It’s about as low-tech as you can get when it comes to gym equipment, but it’s necessary. And like we said before, when we’re throwing them in with purchases, often for free, it’s tough to beat the price. There’s really no excuse to not bring a bottle to the gym with you.
Chalk. This one’s more debatable than the first three, but in our eyes, there’s no better way to ensure you’re getting your most effective workouts possible. Chalk is cheap, it works just as well as straps without destroying your grip strength and it looks cool (ignore that last part).
There’s a school of thought when it comes to grip strength and just how important it is, and it’s one we can easily get behind: You are as strong as your grip says you are. In other words, if you can’t grip something, then no, you can’t really lift it in a real-life application. This applies to the gym, too — yes, you could use straps or hooks or any other kind of grip-neutralizing apparatus you can think of, but why sacrifice? Chalk up your hands instead, and build up a vice-like grip on whatever weight you’re handling. And investing in your own isn’t expensive — just throw a block in a plastic bag and off you go. That way you’re not sharing with the whole sweaty gym. Gross.
There are some gadgets out there that we admit are pretty cool. Still…we can’t in good conscience put them under the “must-haves” list. Simply put, unless you’re swimming in cash, you really don’t absolutely need these to get results.
Heart rate monitors are a nice tool, in theory. For those who are exercising solely for cardiovascular health purposes, in fact, we’d consider throwing them in the category above. For everyone else, though, they aren’t totally necessary. Most of the time, you can “feel out” your cardio effort in degrees, and match it to your goals. And you can do this without constantly checking back to a screen, writing down what you see and then adjusting again. For those of you distance runners who like to rely solely on your aerobics for your training, forget we said anything — you probably can put these to good use.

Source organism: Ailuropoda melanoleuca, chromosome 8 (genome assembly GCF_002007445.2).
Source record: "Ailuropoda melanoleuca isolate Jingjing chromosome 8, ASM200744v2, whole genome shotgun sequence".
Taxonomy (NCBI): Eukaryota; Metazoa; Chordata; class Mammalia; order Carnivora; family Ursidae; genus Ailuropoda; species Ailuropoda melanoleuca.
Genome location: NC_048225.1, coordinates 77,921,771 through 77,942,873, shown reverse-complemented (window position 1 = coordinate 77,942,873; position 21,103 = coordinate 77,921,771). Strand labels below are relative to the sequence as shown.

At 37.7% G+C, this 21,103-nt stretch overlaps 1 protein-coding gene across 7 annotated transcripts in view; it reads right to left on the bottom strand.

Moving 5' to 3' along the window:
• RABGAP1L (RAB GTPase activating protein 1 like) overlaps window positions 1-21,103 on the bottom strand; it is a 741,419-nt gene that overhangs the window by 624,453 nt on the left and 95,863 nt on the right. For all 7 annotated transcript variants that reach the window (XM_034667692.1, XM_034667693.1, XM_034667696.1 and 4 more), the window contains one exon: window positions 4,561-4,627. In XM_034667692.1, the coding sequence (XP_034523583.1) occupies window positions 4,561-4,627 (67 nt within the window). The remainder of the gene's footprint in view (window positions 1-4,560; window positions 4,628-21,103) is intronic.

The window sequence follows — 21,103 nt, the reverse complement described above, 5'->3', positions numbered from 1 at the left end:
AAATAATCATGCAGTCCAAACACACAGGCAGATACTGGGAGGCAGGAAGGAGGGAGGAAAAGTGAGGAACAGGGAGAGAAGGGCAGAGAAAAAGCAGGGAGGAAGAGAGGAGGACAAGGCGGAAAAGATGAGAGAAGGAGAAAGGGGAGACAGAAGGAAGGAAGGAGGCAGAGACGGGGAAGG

A watch. Assuming it’s a digital sport watch, we can make enough excuses to justify bringing one along if you had to. They’re great for timing your rest periods, or sets where you have to hit a certain time (you’d be amazed at how slowly or quickly you can count off seconds while planking). They can also give some extra motivation if you have a time frame you have to get your workout squeezed into. They can also be a distraction as you adjust them, twisting them around so they don’t interfere with a wrist movement, taking it off so it doesn’t get in the way, etc. Nice to have with you? Sure. Just pick one that won’t be the focus of your workout and you’ll be fine.
Leave your phone at home. Or in your locker. Or on silent, in your bag. The No. 1 way to derail your workout plan is to let distractions take over, and today, your cell phone is a primary distraction. There are examples where you might need to bring it — you’re expecting an important call while you train, or you use your phone as your music player. In that scenario, find the “do not disturb” mode and let your Pandora do the work. But in most cases, your cell phone doesn’t belong in the weight room.
Specialized “five-toe” shoes. Vibram’s FiveFingers enjoyed a bit of celebrity status for awhile, touted for potential health benefits and comfort. And then people started doing research, and suddenly they noticed that customers weren’t seeing those benefits the way they thought they would. Furthermore, Vibram then settled a class-action lawsuit for $3.75M to make it go away (they do deny that they advertised falsely). The point is, when it comes to your training, use shoes designed for your activity: Running shoes are still great for you cardio buffs, a good cross-trainer is an excellent choice for all-around training (some are flat-soled, even, which can be a bonus), or just stick to good, old Chuck Taylors for your off-the-floor heavy training.